ARTICLES


  • Mental Health

    The Cottage Magazine
    03 April 2020

    During the coming weeks and months it is vital that we don't neglect our mental health. We are all going through an experience that we haven't had before, with many of the things that we enjoy suddenly taken away. Most grandparents are facing a long time without being able to play with or cuddle their grandchildren. We can no longer socialise with friends or neighbours, and we have suddenly gone from seeing work colleagues every day to seeing them at all. Add to this the pressures of being confined for a prolonged period - the difficulties of keeping usually - active children inside a lot of the time, the challenges of home-schooling, the disruption of routine and the pressures on relationships. Many will worry about family finances or whether the business they've spent many years setting up and growing will still be financially viable when the restrictions are lifted. (See my article outlining the help available to businesses and more at www.melstridemp.com). Then you have the most serious worry of all - that if you, or someone you love, has a serious health condition and were to catch coronavirus it could be fatal. 

    My advice is fourfold. Firstly, please adhere to the Government's guidelines on how we should all be behaving (https://www.gov.uk/coronavirus). How long we have to endure this lockdown will largely depend on whether we respect the need to stay at home and not make any non-essential journeys or not. At the time of writing there is some very early indication to suggest that the spread of coronavirus is slowing and that the lockdown is working.

    Secondly, Public Health England has published new online guidance to help people to manage their mental health and I would endorse all their suggestions. These include maintaining contact with friends and family via telephone and video calls, eating healthily, maintaining physical activity where possible, keeping a regular routine and sleeping pattern and focusing on a hobby or learning something new.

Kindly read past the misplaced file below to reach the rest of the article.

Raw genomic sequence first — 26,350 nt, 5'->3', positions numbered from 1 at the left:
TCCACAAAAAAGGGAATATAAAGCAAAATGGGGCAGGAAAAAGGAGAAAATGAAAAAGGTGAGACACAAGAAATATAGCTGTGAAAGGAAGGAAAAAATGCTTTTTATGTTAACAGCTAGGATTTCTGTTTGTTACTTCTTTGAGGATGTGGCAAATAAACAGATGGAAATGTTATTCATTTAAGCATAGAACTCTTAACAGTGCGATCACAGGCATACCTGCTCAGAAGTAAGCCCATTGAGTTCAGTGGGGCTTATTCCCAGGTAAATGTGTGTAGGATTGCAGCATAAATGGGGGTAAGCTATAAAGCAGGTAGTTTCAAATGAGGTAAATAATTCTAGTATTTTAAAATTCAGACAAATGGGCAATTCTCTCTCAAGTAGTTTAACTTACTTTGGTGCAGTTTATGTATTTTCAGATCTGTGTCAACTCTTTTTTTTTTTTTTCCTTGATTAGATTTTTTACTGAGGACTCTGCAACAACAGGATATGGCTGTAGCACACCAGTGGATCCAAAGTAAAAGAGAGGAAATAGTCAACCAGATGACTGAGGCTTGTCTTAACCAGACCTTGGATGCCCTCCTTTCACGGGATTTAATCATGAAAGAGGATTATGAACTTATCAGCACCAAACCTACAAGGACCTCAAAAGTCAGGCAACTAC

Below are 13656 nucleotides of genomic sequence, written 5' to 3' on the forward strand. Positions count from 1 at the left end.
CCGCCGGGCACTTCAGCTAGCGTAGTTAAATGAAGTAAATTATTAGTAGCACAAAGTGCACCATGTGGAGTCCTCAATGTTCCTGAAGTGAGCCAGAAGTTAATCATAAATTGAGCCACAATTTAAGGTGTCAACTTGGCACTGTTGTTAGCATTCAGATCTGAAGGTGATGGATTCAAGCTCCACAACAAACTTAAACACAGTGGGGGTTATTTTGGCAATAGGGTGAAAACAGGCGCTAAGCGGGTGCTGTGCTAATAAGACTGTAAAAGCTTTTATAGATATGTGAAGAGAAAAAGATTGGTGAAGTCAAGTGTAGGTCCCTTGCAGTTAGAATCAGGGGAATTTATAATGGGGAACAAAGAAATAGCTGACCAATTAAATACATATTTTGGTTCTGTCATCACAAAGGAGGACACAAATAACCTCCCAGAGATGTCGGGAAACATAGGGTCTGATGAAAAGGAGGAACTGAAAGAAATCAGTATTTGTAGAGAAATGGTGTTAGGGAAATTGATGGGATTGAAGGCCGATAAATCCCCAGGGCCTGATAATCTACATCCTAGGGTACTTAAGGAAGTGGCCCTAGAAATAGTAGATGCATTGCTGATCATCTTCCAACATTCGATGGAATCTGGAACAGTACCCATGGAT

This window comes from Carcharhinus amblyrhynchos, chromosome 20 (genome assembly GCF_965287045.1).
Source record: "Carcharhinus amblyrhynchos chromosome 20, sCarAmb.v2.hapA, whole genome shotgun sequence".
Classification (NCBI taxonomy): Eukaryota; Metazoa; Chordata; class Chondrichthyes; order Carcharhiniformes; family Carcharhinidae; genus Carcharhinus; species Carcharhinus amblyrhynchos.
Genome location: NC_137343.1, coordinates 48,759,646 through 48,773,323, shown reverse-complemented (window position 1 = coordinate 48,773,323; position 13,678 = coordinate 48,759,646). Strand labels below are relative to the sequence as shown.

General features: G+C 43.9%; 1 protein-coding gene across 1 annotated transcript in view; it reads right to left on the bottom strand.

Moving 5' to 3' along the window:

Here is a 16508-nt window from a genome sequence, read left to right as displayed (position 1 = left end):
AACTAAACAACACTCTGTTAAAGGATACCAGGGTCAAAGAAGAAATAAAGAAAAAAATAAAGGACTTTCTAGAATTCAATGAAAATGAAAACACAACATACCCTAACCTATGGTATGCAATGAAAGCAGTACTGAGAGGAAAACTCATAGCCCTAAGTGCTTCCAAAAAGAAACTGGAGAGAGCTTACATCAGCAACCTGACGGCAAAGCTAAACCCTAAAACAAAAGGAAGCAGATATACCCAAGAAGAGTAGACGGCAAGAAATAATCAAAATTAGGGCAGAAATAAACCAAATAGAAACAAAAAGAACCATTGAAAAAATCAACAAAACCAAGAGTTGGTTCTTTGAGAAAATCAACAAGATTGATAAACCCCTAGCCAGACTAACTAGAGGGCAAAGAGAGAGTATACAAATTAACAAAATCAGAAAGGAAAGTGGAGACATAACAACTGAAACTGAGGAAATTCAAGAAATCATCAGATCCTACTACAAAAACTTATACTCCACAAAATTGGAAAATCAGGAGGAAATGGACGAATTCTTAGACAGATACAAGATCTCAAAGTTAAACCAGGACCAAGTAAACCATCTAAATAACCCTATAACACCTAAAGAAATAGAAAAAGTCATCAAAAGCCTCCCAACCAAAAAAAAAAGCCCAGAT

Thirdly, if you really need it, seek professional help. The government and NHS England recognise the importance of mental health provision and are working closely with mental health trusts to ensure those in need have access to NHS mental health services. Action is being taken    to establish a crisis response service, 24/7 helplines are being set up and phone or digitally-enabled therapy packages are being put together. Funding for mental health charities has been increased by £5 million.

    Finally, think of others. Check in (via phone, email or social media, not in person) on relatives and friends who may be lonely. Don't take your frustration out on others. It is not ok to shout at a supermarket checkout worker because the supermarket didn't have an item you wanted and it is not ok to post nasty comments on social media that impact someone's mental health. Let's look out for one another, be kind and focus on the things that we can control. Take care and stay well. 

    For more from Mel follow him on twitter @MelJStride or visit www.melstridemp.com.









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